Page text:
BELIZE CITY, Belize – Belize is considering new offshore drilling regulations that could open up nearly the entire coast to exploration and exploitation, environmental groups warned this week, calling it a threat to vital reefs, fisheries and tourism concerns.
The proposal recently made public by the Ministry of Energy would even allow drilling in the vicinity of the Great Blue Hole, a world-famous diving destination that can be seen from space and looks just like what its name suggests, the U.S.-based activist group Oceana said.
"They've declared open-season on almost 99 percent of Belize's marine area," Janelle Chanona, Oceana's vice president for the Central American nation, said by phone from the capital, Belmopan. "That includes seven World Heritage sites, that includes marine protected areas ... and it is unacceptable."
The proposal is still in the draft stage and does not have the weight of law. Government officials did not respond to requests for comment Thursday, but have said previously that they are considering possible modifications including feedback from groups like Oceana. Belize currently has a moratorium on offshore drilling.
Environmental experts say even a small oil spill could jeopardize the powdery-white-sand cays and turquoise waters that make tourism the Central American country's leading source of foreign income, responsible for 20 percent to 25 percent of its GDP.
Activists say oil development also poses environmental concerns for Belize's reefs, which in addition to being popular diving and snorkeling reserves are home to myriad marine species and help shelter the country from hurricanes and rising seas.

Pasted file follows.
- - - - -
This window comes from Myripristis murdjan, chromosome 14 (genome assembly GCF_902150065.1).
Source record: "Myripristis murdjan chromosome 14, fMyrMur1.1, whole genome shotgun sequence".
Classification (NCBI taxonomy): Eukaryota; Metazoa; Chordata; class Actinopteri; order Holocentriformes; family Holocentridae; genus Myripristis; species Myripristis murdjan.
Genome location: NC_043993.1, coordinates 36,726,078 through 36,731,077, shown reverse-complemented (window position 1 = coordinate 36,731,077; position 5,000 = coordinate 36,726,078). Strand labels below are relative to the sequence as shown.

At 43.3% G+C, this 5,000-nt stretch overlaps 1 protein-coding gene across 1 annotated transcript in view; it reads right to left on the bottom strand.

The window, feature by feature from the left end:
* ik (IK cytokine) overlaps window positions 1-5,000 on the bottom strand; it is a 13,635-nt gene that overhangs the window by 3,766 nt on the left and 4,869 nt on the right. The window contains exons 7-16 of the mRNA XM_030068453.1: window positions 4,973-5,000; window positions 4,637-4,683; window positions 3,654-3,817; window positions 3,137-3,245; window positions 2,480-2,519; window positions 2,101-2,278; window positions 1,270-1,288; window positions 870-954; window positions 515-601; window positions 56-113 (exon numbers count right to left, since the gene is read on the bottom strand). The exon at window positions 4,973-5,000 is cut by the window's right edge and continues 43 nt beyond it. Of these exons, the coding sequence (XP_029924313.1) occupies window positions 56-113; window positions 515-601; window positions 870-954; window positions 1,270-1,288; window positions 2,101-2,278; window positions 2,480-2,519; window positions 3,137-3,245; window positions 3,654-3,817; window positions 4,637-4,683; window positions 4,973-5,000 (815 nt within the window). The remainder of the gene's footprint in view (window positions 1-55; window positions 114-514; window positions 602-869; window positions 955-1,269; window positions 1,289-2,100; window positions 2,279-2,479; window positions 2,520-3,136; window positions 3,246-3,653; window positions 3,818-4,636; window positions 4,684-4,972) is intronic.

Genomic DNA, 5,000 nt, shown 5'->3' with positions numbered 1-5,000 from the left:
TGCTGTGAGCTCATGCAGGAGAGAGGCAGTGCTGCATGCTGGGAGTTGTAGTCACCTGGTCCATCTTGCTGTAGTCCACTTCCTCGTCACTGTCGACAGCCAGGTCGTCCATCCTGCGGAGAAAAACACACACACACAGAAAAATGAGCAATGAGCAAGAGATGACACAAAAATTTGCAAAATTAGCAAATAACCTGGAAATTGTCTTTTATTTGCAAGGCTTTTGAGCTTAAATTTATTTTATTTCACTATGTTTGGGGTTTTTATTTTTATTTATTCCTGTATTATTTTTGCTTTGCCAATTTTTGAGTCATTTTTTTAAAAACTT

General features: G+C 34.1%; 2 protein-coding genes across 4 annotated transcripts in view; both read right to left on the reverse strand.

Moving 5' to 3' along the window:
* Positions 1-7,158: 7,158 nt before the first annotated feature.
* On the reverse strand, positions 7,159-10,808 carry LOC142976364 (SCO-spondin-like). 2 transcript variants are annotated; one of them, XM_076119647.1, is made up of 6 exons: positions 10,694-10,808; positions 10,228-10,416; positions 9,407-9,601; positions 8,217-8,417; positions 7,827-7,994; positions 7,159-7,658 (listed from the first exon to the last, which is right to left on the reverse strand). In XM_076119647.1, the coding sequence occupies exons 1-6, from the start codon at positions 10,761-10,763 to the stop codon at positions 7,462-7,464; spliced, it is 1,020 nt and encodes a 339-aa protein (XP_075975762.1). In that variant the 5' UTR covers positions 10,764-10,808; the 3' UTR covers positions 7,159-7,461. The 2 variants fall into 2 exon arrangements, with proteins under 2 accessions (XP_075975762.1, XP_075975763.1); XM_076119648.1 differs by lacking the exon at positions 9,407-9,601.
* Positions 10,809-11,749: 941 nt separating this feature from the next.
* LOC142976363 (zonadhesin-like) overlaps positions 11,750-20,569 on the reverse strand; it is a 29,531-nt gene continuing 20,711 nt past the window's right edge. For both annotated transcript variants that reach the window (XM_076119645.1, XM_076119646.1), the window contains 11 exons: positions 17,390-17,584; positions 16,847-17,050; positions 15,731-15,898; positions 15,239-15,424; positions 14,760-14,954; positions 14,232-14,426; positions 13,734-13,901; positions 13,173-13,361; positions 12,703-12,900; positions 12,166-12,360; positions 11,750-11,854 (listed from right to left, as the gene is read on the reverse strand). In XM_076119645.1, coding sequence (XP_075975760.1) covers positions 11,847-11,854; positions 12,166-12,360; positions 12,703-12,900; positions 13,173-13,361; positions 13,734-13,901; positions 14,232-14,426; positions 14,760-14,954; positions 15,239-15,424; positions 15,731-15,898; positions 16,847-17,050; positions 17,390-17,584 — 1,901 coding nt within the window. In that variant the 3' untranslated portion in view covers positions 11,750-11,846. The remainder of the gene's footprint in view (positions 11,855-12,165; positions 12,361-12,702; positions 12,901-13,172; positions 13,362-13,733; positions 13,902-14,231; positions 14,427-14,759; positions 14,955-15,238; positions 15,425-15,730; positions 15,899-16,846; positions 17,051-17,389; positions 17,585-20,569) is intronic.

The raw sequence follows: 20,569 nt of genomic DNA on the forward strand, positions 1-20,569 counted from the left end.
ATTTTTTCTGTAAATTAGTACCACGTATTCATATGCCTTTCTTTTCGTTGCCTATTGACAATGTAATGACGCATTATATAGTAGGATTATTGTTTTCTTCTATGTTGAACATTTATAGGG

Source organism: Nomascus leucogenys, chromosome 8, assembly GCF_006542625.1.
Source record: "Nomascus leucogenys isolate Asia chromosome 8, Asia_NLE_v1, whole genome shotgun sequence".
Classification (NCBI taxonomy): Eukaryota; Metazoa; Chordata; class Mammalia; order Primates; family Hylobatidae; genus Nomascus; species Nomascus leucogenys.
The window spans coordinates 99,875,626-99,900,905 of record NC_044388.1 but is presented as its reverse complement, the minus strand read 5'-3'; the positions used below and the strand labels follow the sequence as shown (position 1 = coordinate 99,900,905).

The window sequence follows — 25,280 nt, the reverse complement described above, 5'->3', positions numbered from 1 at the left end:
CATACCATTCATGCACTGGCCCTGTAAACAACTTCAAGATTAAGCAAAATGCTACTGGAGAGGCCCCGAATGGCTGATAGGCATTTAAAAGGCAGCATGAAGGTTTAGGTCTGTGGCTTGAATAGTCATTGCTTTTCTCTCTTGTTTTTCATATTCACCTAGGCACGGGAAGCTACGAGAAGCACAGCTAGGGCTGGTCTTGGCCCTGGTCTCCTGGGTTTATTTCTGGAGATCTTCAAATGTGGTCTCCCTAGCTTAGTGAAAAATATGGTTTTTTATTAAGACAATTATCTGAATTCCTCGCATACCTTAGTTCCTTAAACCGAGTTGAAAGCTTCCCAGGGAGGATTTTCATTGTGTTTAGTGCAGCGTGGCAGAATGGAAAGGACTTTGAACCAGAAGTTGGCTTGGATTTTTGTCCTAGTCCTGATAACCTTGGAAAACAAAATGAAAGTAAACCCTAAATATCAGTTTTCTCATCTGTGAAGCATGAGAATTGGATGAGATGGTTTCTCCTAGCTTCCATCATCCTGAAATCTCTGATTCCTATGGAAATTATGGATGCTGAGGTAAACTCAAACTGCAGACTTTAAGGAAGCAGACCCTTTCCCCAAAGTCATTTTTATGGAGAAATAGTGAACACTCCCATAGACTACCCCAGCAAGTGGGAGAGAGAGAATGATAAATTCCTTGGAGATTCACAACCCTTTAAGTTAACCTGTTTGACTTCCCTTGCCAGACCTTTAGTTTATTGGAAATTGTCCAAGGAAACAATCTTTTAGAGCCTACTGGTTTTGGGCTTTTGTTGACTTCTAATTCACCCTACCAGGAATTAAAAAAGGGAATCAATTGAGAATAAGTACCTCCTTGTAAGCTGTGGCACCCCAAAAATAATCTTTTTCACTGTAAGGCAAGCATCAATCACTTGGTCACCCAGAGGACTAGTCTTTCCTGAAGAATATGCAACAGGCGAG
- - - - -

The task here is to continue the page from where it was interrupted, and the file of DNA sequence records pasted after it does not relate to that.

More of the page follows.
Chanona estimated the annual value of reef protection at $750 million.
Past oil exploration efforts have not resulted in productive wells, and there is no proof that viable reserves lie beneath the Caribbean sea floor off Belize. The big drop in oil prices over the last year has also dampened enthusiasm for exploration of unproven or unconventional fields around Latin America.
But even development that falls short of extracting crude has an impact, experts say. Drilling exploratory wells can introduce mud into ecosystems, for example, and seismic testing can interfere with species such as whale sharks' ability to use sonar to identify food, Chanona said.
Lawrence Epstein, who directs Belize operations for the Environmental Defense Fund, said 15,000 people, or about 5 percent of Belize's population, depend on fisheries for their livelihoods, and those, too, could be at risk.
"By any measure, both the exploration and any sort of accident that might happen could damage the fishing industry as well as the tourism industry," Epstein said.
Chanona said that Oceana sent the government a report documenting its concerns and that officials promised to take it into account during a review in the coming months before a final policy is formalized, something that could happen by the end of the year.
But activists are sounding the alarm now, saying Belize has a spotty record on preservation. As one recent example, they point to a road-builder's unauthorized 2013 bulldozing of one of Belize's biggest Mayan pyramids to scavenge rock.
"The (oil) proposal doesn't have any legal backing in place right now, but that it has been presented as a draft ... becomes a very poor starting point for meaningful, honest conversation," Chanona said. "How do you even begin to talk about having the Great Blue Hole up for consideration as part of your zonation plan?"
Associated Press writer Patrick E. Jones reported this story in Belize City and Peter Orsi reported from Mexico City.
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